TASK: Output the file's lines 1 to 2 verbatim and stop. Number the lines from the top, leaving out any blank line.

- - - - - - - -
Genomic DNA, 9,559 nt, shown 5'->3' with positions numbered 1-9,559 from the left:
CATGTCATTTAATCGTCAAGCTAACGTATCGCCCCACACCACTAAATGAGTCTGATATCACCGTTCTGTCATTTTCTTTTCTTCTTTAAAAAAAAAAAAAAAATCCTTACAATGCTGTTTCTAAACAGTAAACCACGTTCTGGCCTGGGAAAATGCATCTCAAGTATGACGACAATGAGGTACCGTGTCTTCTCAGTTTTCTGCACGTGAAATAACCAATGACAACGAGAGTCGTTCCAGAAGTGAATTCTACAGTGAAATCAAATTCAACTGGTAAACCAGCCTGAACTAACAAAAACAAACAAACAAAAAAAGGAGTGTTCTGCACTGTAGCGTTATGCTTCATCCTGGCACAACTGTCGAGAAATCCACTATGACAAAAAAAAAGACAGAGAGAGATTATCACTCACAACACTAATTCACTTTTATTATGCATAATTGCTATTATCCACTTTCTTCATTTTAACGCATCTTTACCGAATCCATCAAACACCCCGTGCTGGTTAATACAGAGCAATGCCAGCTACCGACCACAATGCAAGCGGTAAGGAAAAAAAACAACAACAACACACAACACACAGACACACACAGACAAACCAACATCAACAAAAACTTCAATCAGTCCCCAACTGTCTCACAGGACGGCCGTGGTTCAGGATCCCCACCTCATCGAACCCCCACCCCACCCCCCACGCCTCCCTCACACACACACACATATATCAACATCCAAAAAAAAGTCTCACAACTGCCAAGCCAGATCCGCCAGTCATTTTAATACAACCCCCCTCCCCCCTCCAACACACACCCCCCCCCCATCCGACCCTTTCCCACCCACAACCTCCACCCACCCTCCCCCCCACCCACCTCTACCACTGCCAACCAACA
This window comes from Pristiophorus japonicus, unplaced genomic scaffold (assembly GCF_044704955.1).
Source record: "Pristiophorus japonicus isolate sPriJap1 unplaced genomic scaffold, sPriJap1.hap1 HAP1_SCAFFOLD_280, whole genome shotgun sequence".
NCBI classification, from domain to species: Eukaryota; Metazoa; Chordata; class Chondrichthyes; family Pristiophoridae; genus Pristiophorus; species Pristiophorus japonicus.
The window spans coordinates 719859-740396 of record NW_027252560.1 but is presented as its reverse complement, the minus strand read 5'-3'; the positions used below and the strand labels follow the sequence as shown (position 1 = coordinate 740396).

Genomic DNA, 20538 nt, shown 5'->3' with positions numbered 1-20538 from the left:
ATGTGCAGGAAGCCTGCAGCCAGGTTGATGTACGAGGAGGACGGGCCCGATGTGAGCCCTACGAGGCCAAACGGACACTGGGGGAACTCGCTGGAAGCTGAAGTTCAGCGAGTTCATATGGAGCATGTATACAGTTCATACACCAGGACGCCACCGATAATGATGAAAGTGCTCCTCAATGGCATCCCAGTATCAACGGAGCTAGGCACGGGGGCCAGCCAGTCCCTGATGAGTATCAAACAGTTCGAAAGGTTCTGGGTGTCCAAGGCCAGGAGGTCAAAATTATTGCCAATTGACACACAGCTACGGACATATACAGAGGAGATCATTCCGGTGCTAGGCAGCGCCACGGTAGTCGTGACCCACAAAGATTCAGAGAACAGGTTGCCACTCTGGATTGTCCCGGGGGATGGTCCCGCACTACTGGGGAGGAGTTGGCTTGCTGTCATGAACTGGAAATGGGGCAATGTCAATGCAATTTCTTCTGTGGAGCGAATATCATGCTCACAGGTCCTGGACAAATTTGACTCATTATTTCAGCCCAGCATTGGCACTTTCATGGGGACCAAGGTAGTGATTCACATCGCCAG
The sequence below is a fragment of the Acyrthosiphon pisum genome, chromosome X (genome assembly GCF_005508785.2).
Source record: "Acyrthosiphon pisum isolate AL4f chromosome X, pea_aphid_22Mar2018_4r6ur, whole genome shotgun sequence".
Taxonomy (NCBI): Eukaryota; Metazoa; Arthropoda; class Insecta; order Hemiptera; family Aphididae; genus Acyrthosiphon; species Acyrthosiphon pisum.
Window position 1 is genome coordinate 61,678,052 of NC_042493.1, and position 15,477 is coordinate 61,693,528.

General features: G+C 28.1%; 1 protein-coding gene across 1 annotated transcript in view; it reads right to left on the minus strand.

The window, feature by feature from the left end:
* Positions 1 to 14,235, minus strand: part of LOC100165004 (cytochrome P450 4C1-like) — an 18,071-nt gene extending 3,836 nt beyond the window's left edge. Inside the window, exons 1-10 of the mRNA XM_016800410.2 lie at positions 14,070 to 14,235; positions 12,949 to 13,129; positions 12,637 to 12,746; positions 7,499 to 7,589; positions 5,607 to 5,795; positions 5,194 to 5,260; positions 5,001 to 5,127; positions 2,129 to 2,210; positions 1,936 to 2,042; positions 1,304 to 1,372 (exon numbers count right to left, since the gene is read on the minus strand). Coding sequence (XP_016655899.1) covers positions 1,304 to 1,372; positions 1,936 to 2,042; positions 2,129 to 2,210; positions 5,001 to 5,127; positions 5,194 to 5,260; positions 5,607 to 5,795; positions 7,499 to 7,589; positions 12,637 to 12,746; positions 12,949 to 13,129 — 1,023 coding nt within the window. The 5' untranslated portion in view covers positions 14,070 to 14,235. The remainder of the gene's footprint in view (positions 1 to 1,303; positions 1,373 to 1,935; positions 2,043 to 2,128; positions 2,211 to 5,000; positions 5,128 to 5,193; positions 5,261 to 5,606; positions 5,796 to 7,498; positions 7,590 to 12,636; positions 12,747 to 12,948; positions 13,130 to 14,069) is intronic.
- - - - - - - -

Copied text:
Genomic DNA, 9,559 nt, shown 5'->3' with positions numbered 1-9,559 from the left:
CATGTCATTTAATCGTCAAGCTAACGTATCGCCCCACACCACTAAATGAGTCTGATATCACCGTTCTGTCATTTTCTTTTCTTCTTTAAAAAAAAAAAAAAAATCCTTACAATGCTGTTTCTAAACAGTAAACCACGTTCTGGCCTGGGAAAATGCATCTCAAGTATGACGACAATGAGGTACCGTGTCTTCTCAGTTTTCTGCACGTGAAATAACCAATGACAACGAGAGTCGTTCCAGAAGTGAATTCTACAGTGAAATCAAATTCAACTGGTAAACCAGCCTGAACTAACAAAAACAAACAAACAAAAAAAGGAGTGTTCTGCACTGTAGCGTTATGCTTCATCCTGGCACAACTGTCGAGAAATCCACTATGACAAAAAAAAAGACAGAGAGAGATTATCACTCACAACACTAATTCACTTTTATTATGCATAATTGCTATTATCCACTTTCTTCATTTTAACGCATCTTTACCGAATCCATCAAACACCCCGTGCTGGTTAATACAGAGCAATGCCAGCTACCGACCACAATGCAAGCGGTAAGGAAAAAAAACAACAACAACACACAACACACAGACACACACAGACAAACCAACATCAACAAAAACTTCAATCAGTCCCCAACTGTCTCACAGGACGGCCGTGGTTCAGGATCCCCACCTCATCGAACCCCCACCCCACCCCCCACGCCTCCCTCACACACACACACATATATCAACATCCAAAAAAAAGTCTCACAACTGCCAAGCCAGATCCGCCAGTCATTTTAATACAACCCCCCTCCCCCCTCCAACACACACCCCCCCCCCATCCGACCCTTTCCCACCCACAACCTCCACCCACCCTCCCCCCCACCCACCTCTACCACTGCCAACCAACA